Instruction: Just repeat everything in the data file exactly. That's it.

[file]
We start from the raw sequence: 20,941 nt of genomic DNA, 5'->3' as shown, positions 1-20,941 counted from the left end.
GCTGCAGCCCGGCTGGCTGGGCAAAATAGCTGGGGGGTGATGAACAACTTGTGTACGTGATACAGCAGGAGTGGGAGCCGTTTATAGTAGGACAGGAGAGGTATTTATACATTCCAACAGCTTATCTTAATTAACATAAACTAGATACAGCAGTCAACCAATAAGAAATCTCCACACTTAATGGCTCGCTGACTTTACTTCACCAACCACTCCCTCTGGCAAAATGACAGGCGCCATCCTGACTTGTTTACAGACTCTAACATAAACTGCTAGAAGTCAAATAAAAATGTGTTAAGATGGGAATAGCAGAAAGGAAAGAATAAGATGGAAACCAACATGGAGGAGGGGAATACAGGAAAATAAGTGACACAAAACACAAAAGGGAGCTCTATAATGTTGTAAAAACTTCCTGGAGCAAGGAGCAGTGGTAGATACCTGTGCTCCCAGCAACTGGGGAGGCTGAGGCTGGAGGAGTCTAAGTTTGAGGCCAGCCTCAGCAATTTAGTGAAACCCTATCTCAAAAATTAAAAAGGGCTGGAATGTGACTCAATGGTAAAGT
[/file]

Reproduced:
We start from the raw sequence: 20,941 nt of genomic DNA, 5'->3' as shown, positions 1-20,941 counted from the left end.
GCTGCAGCCCGGCTGGCTGGGCAAAATAGCTGGGGGGTGATGAACAACTTGTGTACGTGATACAGCAGGAGTGGGAGCCGTTTATAGTAGGACAGGAGAGGTATTTATACATTCCAACAGCTTATCTTAATTAACATAAACTAGATACAGCAGTCAACCAATAAGAAATCTCCACACTTAATGGCTCGCTGACTTTACTTCACCAACCACTCCCTCTGGCAAAATGACAGGCGCCATCCTGACTTGTTTACAGACTCTAACATAAACTGCTAGAAGTCAAATAAAAATGTGTTAAGATGGGAATAGCAGAAAGGAAAGAATAAGATGGAAACCAACATGGAGGAGGGGAATACAGGAAAATAAGTGACACAAAACACAAAAGGGAGCTCTATAATGTTGTAAAAACTTCCTGGAGCAAGGAGCAGTGGTAGATACCTGTGCTCCCAGCAACTGGGGAGGCTGAGGCTGGAGGAGTCTAAGTTTGAGGCCAGCCTCAGCAATTTAGTGAAACCCTATCTCAAAAATTAAAAAGGGCTGGAATGTGACTCAATGGTAAAGT